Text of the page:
Namasenda is Europe’s It Pop Girl - Bubblegum Club

Namasenda is Europe’s It Pop Girl

Naomi Namasenda or Namasenda if you’re nasty.

The Swedish pop singer-songwriter first burst onto the scene in 2015 with her smash hits, ‘Free’ and ‘Donut’, followed by her debut project, hot_babe_93 that was released independently back in 2017.

Since then, the 28 year old established herself as an experimental pop princess that has a strong fan base all over Europe. She released her 13 track mixtape, Unlimited Ammo in late 2021 and early this year, she released a remix edition. She is currently performing in festivals across Europe and preparing to tour the continent at the end of the year. 

Bubblegum Club sits down with Namasenda to talk about her music and standing as a pop phenomenon.


Lee Nxumalo: When did you know you wanted to do music?

Naomi Namasenda: I’ve always just made music since I was like 10. It’s not really something I’ve thought about that much, I just do it because I really love it and it makes me happy. I’ve reached a lot of the goals that I’ve had, but I mean, I haven’t reached all of them yet. I’m just doing it basically. And we’ll see what happens but I just do it because it makes me happy.

Lee Nxumalo: Your sound is heavily predicated on dance pop and it’s very nostalgic? What music and mainstream TV from the 2000s inspired your template?

Naomi Namasenda: I watched a lot of reality TV shows from the early 2000’s. I watched America’s Next Top Model and that show with Paris Hilton, The Simple Life. Yeah, like I watched all of that sh*t. I think like that whole vibe; like from how they dressed, to the attitude, and the music in the shows is what has inspired me a lot. Just growing up in the early 2000s is what has inspired me. I also love Cassie a lot and she has inspired me too.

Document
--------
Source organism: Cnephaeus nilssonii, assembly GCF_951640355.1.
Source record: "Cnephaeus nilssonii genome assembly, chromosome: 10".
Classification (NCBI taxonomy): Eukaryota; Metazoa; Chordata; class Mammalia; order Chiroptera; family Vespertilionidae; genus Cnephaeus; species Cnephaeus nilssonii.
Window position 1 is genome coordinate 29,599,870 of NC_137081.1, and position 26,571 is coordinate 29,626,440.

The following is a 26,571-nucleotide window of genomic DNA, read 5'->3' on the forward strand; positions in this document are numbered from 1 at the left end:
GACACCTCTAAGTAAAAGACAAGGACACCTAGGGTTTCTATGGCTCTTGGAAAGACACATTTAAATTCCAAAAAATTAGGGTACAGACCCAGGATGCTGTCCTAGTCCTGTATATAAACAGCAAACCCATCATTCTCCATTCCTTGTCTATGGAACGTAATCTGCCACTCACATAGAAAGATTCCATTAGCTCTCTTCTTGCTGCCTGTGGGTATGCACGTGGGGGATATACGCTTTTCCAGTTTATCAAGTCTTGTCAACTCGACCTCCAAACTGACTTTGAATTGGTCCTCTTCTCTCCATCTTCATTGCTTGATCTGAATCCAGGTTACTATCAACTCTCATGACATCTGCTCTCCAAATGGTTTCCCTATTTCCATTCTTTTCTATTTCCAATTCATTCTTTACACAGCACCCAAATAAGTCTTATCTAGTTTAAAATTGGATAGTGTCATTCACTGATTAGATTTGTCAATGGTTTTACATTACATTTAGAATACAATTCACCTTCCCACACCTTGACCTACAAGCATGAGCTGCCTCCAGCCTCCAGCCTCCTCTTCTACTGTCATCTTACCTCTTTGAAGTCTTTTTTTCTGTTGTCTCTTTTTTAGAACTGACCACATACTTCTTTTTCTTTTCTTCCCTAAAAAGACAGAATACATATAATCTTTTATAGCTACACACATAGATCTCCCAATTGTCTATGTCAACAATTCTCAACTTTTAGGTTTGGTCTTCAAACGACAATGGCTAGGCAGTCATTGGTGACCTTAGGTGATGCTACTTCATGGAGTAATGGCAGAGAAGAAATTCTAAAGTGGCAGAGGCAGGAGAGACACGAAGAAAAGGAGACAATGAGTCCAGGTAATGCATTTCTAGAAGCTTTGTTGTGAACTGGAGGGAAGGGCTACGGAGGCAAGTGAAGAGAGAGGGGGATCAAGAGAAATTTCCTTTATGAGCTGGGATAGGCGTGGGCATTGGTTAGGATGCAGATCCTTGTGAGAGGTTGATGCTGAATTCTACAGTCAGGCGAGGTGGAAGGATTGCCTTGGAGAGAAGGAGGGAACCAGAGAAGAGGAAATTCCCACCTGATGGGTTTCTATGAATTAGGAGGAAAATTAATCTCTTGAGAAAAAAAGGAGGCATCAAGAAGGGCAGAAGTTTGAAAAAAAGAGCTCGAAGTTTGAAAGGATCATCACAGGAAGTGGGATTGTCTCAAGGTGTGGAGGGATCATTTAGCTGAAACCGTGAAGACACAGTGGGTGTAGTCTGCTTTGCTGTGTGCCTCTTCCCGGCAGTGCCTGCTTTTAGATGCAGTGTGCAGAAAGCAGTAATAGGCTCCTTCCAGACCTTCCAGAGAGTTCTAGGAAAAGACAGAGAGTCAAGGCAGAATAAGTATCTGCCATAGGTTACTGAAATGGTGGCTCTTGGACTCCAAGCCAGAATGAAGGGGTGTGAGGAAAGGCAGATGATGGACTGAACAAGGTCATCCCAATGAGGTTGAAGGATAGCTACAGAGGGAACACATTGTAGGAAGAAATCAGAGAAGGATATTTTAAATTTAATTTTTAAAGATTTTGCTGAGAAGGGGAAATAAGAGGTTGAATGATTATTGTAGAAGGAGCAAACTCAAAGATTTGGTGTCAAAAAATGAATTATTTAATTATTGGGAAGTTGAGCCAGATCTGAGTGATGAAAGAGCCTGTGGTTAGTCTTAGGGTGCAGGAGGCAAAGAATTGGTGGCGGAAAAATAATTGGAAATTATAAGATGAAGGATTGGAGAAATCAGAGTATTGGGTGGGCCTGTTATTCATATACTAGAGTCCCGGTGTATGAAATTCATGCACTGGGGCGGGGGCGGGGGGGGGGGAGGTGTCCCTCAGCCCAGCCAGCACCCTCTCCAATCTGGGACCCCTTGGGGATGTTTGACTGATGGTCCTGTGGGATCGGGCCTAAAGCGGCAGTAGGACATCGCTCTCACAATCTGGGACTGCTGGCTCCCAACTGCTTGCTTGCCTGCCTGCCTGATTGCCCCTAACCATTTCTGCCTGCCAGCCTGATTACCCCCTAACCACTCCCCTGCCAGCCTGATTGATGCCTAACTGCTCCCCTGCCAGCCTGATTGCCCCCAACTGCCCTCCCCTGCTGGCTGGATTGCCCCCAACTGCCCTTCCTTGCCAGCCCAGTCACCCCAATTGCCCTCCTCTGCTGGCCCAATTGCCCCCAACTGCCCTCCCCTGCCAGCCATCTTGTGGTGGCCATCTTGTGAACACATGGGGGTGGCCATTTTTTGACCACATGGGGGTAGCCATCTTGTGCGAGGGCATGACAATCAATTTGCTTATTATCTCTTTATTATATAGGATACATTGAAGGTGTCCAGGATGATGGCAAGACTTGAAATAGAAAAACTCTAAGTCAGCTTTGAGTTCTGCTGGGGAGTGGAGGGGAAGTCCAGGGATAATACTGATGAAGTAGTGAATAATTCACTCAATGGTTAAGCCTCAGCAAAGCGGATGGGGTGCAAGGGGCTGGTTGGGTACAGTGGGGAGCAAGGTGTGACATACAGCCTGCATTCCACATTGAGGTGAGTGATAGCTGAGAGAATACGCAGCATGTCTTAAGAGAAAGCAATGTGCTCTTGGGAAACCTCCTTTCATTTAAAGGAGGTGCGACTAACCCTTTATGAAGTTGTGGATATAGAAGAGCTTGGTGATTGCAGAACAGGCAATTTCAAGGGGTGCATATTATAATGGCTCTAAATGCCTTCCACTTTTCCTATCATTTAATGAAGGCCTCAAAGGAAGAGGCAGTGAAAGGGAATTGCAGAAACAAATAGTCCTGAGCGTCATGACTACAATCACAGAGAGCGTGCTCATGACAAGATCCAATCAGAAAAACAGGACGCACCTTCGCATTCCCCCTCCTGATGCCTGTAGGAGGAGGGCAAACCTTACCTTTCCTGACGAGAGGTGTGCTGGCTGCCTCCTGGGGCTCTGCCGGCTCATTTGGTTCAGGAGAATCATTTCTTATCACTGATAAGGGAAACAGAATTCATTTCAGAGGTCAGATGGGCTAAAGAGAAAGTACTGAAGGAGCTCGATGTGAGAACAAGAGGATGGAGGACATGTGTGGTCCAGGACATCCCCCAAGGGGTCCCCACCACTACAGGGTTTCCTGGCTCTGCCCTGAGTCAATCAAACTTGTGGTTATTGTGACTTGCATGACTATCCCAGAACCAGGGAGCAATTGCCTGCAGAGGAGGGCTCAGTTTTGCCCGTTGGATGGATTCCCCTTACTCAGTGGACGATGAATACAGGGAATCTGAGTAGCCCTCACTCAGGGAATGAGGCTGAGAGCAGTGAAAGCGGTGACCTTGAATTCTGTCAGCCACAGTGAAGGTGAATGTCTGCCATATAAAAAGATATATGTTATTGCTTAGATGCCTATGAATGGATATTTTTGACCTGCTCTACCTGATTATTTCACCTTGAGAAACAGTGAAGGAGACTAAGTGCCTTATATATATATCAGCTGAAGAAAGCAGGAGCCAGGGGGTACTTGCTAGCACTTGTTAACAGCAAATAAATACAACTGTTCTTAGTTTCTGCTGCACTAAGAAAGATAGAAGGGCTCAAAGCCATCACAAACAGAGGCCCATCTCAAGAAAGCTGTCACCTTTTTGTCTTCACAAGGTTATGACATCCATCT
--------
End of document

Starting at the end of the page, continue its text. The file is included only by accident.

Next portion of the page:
Lee Nxumalo: Your sound is nostalgic but your fashion is very futuristic. Is this dichotomy on purpose and if so, what does it mean?

Naomi Namasenda: No, I haven’t really thought about it like that. I think it’s so funny how people say that music or fashion is futuristic. I’ve never understood that because I mean, I’m wearing it now so I guess it’s contemporary.


Lee Nxumalo: I guess you could say that.

Naomi Namasenda: Like, that’s how I see it. So, no, I haven’t. That’s something that I’ve never really thought about. I just wear stuff that I like.

Lee Nxumalo: So what informs your taste and style?

Naomi Namasenda: Everything that I wear I find on Instagram (giggles). Okay, that’s my main source of everything — Instagram and Twitter. That’s where I find the designers that I like.

Lee Nxumalo: What has your experience been like navigating Europe’s pop scene as a Black woman?

Naomi Namasenda: I think it’s like navigating just life in general as a Black woman. I think it’s not really different as to what my life is. Racism exists. Misogyny exists. That’s just unfortunately the world that we live in. So it’s just something that even though I would like to not have to deal with it, I have to. I mean, I see it as a part of my life.

Lee Nxumalo: What do you hope the rest of 2022 brings you and your music?

Naomi Namasenda: I’m working on a lot of new music and I’m hoping to release it later this year. I hope that 2022 brings me sold out shows, happiness and health.


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